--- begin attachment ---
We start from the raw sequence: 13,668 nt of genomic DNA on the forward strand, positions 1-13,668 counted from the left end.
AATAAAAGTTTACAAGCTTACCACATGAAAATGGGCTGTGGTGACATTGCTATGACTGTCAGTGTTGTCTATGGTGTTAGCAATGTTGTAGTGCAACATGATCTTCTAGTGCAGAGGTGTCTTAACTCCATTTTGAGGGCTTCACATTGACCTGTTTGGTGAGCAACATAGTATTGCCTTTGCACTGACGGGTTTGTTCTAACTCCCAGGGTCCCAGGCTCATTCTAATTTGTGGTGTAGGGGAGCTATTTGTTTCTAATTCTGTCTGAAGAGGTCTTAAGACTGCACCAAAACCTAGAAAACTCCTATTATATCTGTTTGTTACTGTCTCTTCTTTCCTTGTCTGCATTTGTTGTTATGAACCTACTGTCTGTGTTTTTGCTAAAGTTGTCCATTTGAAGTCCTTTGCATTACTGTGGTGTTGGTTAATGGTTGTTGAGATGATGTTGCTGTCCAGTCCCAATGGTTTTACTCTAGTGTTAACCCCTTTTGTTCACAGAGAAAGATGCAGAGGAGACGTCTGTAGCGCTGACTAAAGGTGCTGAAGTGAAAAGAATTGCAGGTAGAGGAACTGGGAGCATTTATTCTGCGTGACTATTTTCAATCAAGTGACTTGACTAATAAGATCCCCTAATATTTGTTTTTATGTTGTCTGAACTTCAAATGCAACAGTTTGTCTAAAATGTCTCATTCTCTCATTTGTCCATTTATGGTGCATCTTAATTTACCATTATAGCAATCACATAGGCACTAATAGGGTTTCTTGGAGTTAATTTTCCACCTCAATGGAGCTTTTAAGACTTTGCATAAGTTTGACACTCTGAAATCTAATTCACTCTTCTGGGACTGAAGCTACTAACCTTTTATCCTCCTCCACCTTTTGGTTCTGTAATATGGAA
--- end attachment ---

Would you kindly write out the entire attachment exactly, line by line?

We start from the raw sequence: 13,668 nt of genomic DNA on the forward strand, positions 1-13,668 counted from the left end.
AATAAAAGTTTACAAGCTTACCACATGAAAATGGGCTGTGGTGACATTGCTATGACTGTCAGTGTTGTCTATGGTGTTAGCAATGTTGTAGTGCAACATGATCTTCTAGTGCAGAGGTGTCTTAACTCCATTTTGAGGGCTTCACATTGACCTGTTTGGTGAGCAACATAGTATTGCCTTTGCACTGACGGGTTTGTTCTAACTCCCAGGGTCCCAGGCTCATTCTAATTTGTGGTGTAGGGGAGCTATTTGTTTCTAATTCTGTCTGAAGAGGTCTTAAGACTGCACCAAAACCTAGAAAACTCCTATTATATCTGTTTGTTACTGTCTCTTCTTTCCTTGTCTGCATTTGTTGTTATGAACCTACTGTCTGTGTTTTTGCTAAAGTTGTCCATTTGAAGTCCTTTGCATTACTGTGGTGTTGGTTAATGGTTGTTGAGATGATGTTGCTGTCCAGTCCCAATGGTTTTACTCTAGTGTTAACCCCTTTTGTTCACAGAGAAAGATGCAGAGGAGACGTCTGTAGCGCTGACTAAAGGTGCTGAAGTGAAAAGAATTGCAGGTAGAGGAACTGGGAGCATTTATTCTGCGTGACTATTTTCAATCAAGTGACTTGACTAATAAGATCCCCTAATATTTGTTTTTATGTTGTCTGAACTTCAAATGCAACAGTTTGTCTAAAATGTCTCATTCTCTCATTTGTCCATTTATGGTGCATCTTAATTTACCATTATAGCAATCACATAGGCACTAATAGGGTTTCTTGGAGTTAATTTTCCACCTCAATGGAGCTTTTAAGACTTTGCATAAGTTTGACACTCTGAAATCTAATTCACTCTTCTGGGACTGAAGCTACTAACCTTTTATCCTCCTCCACCTTTTGGTTCTGTAATATGGAA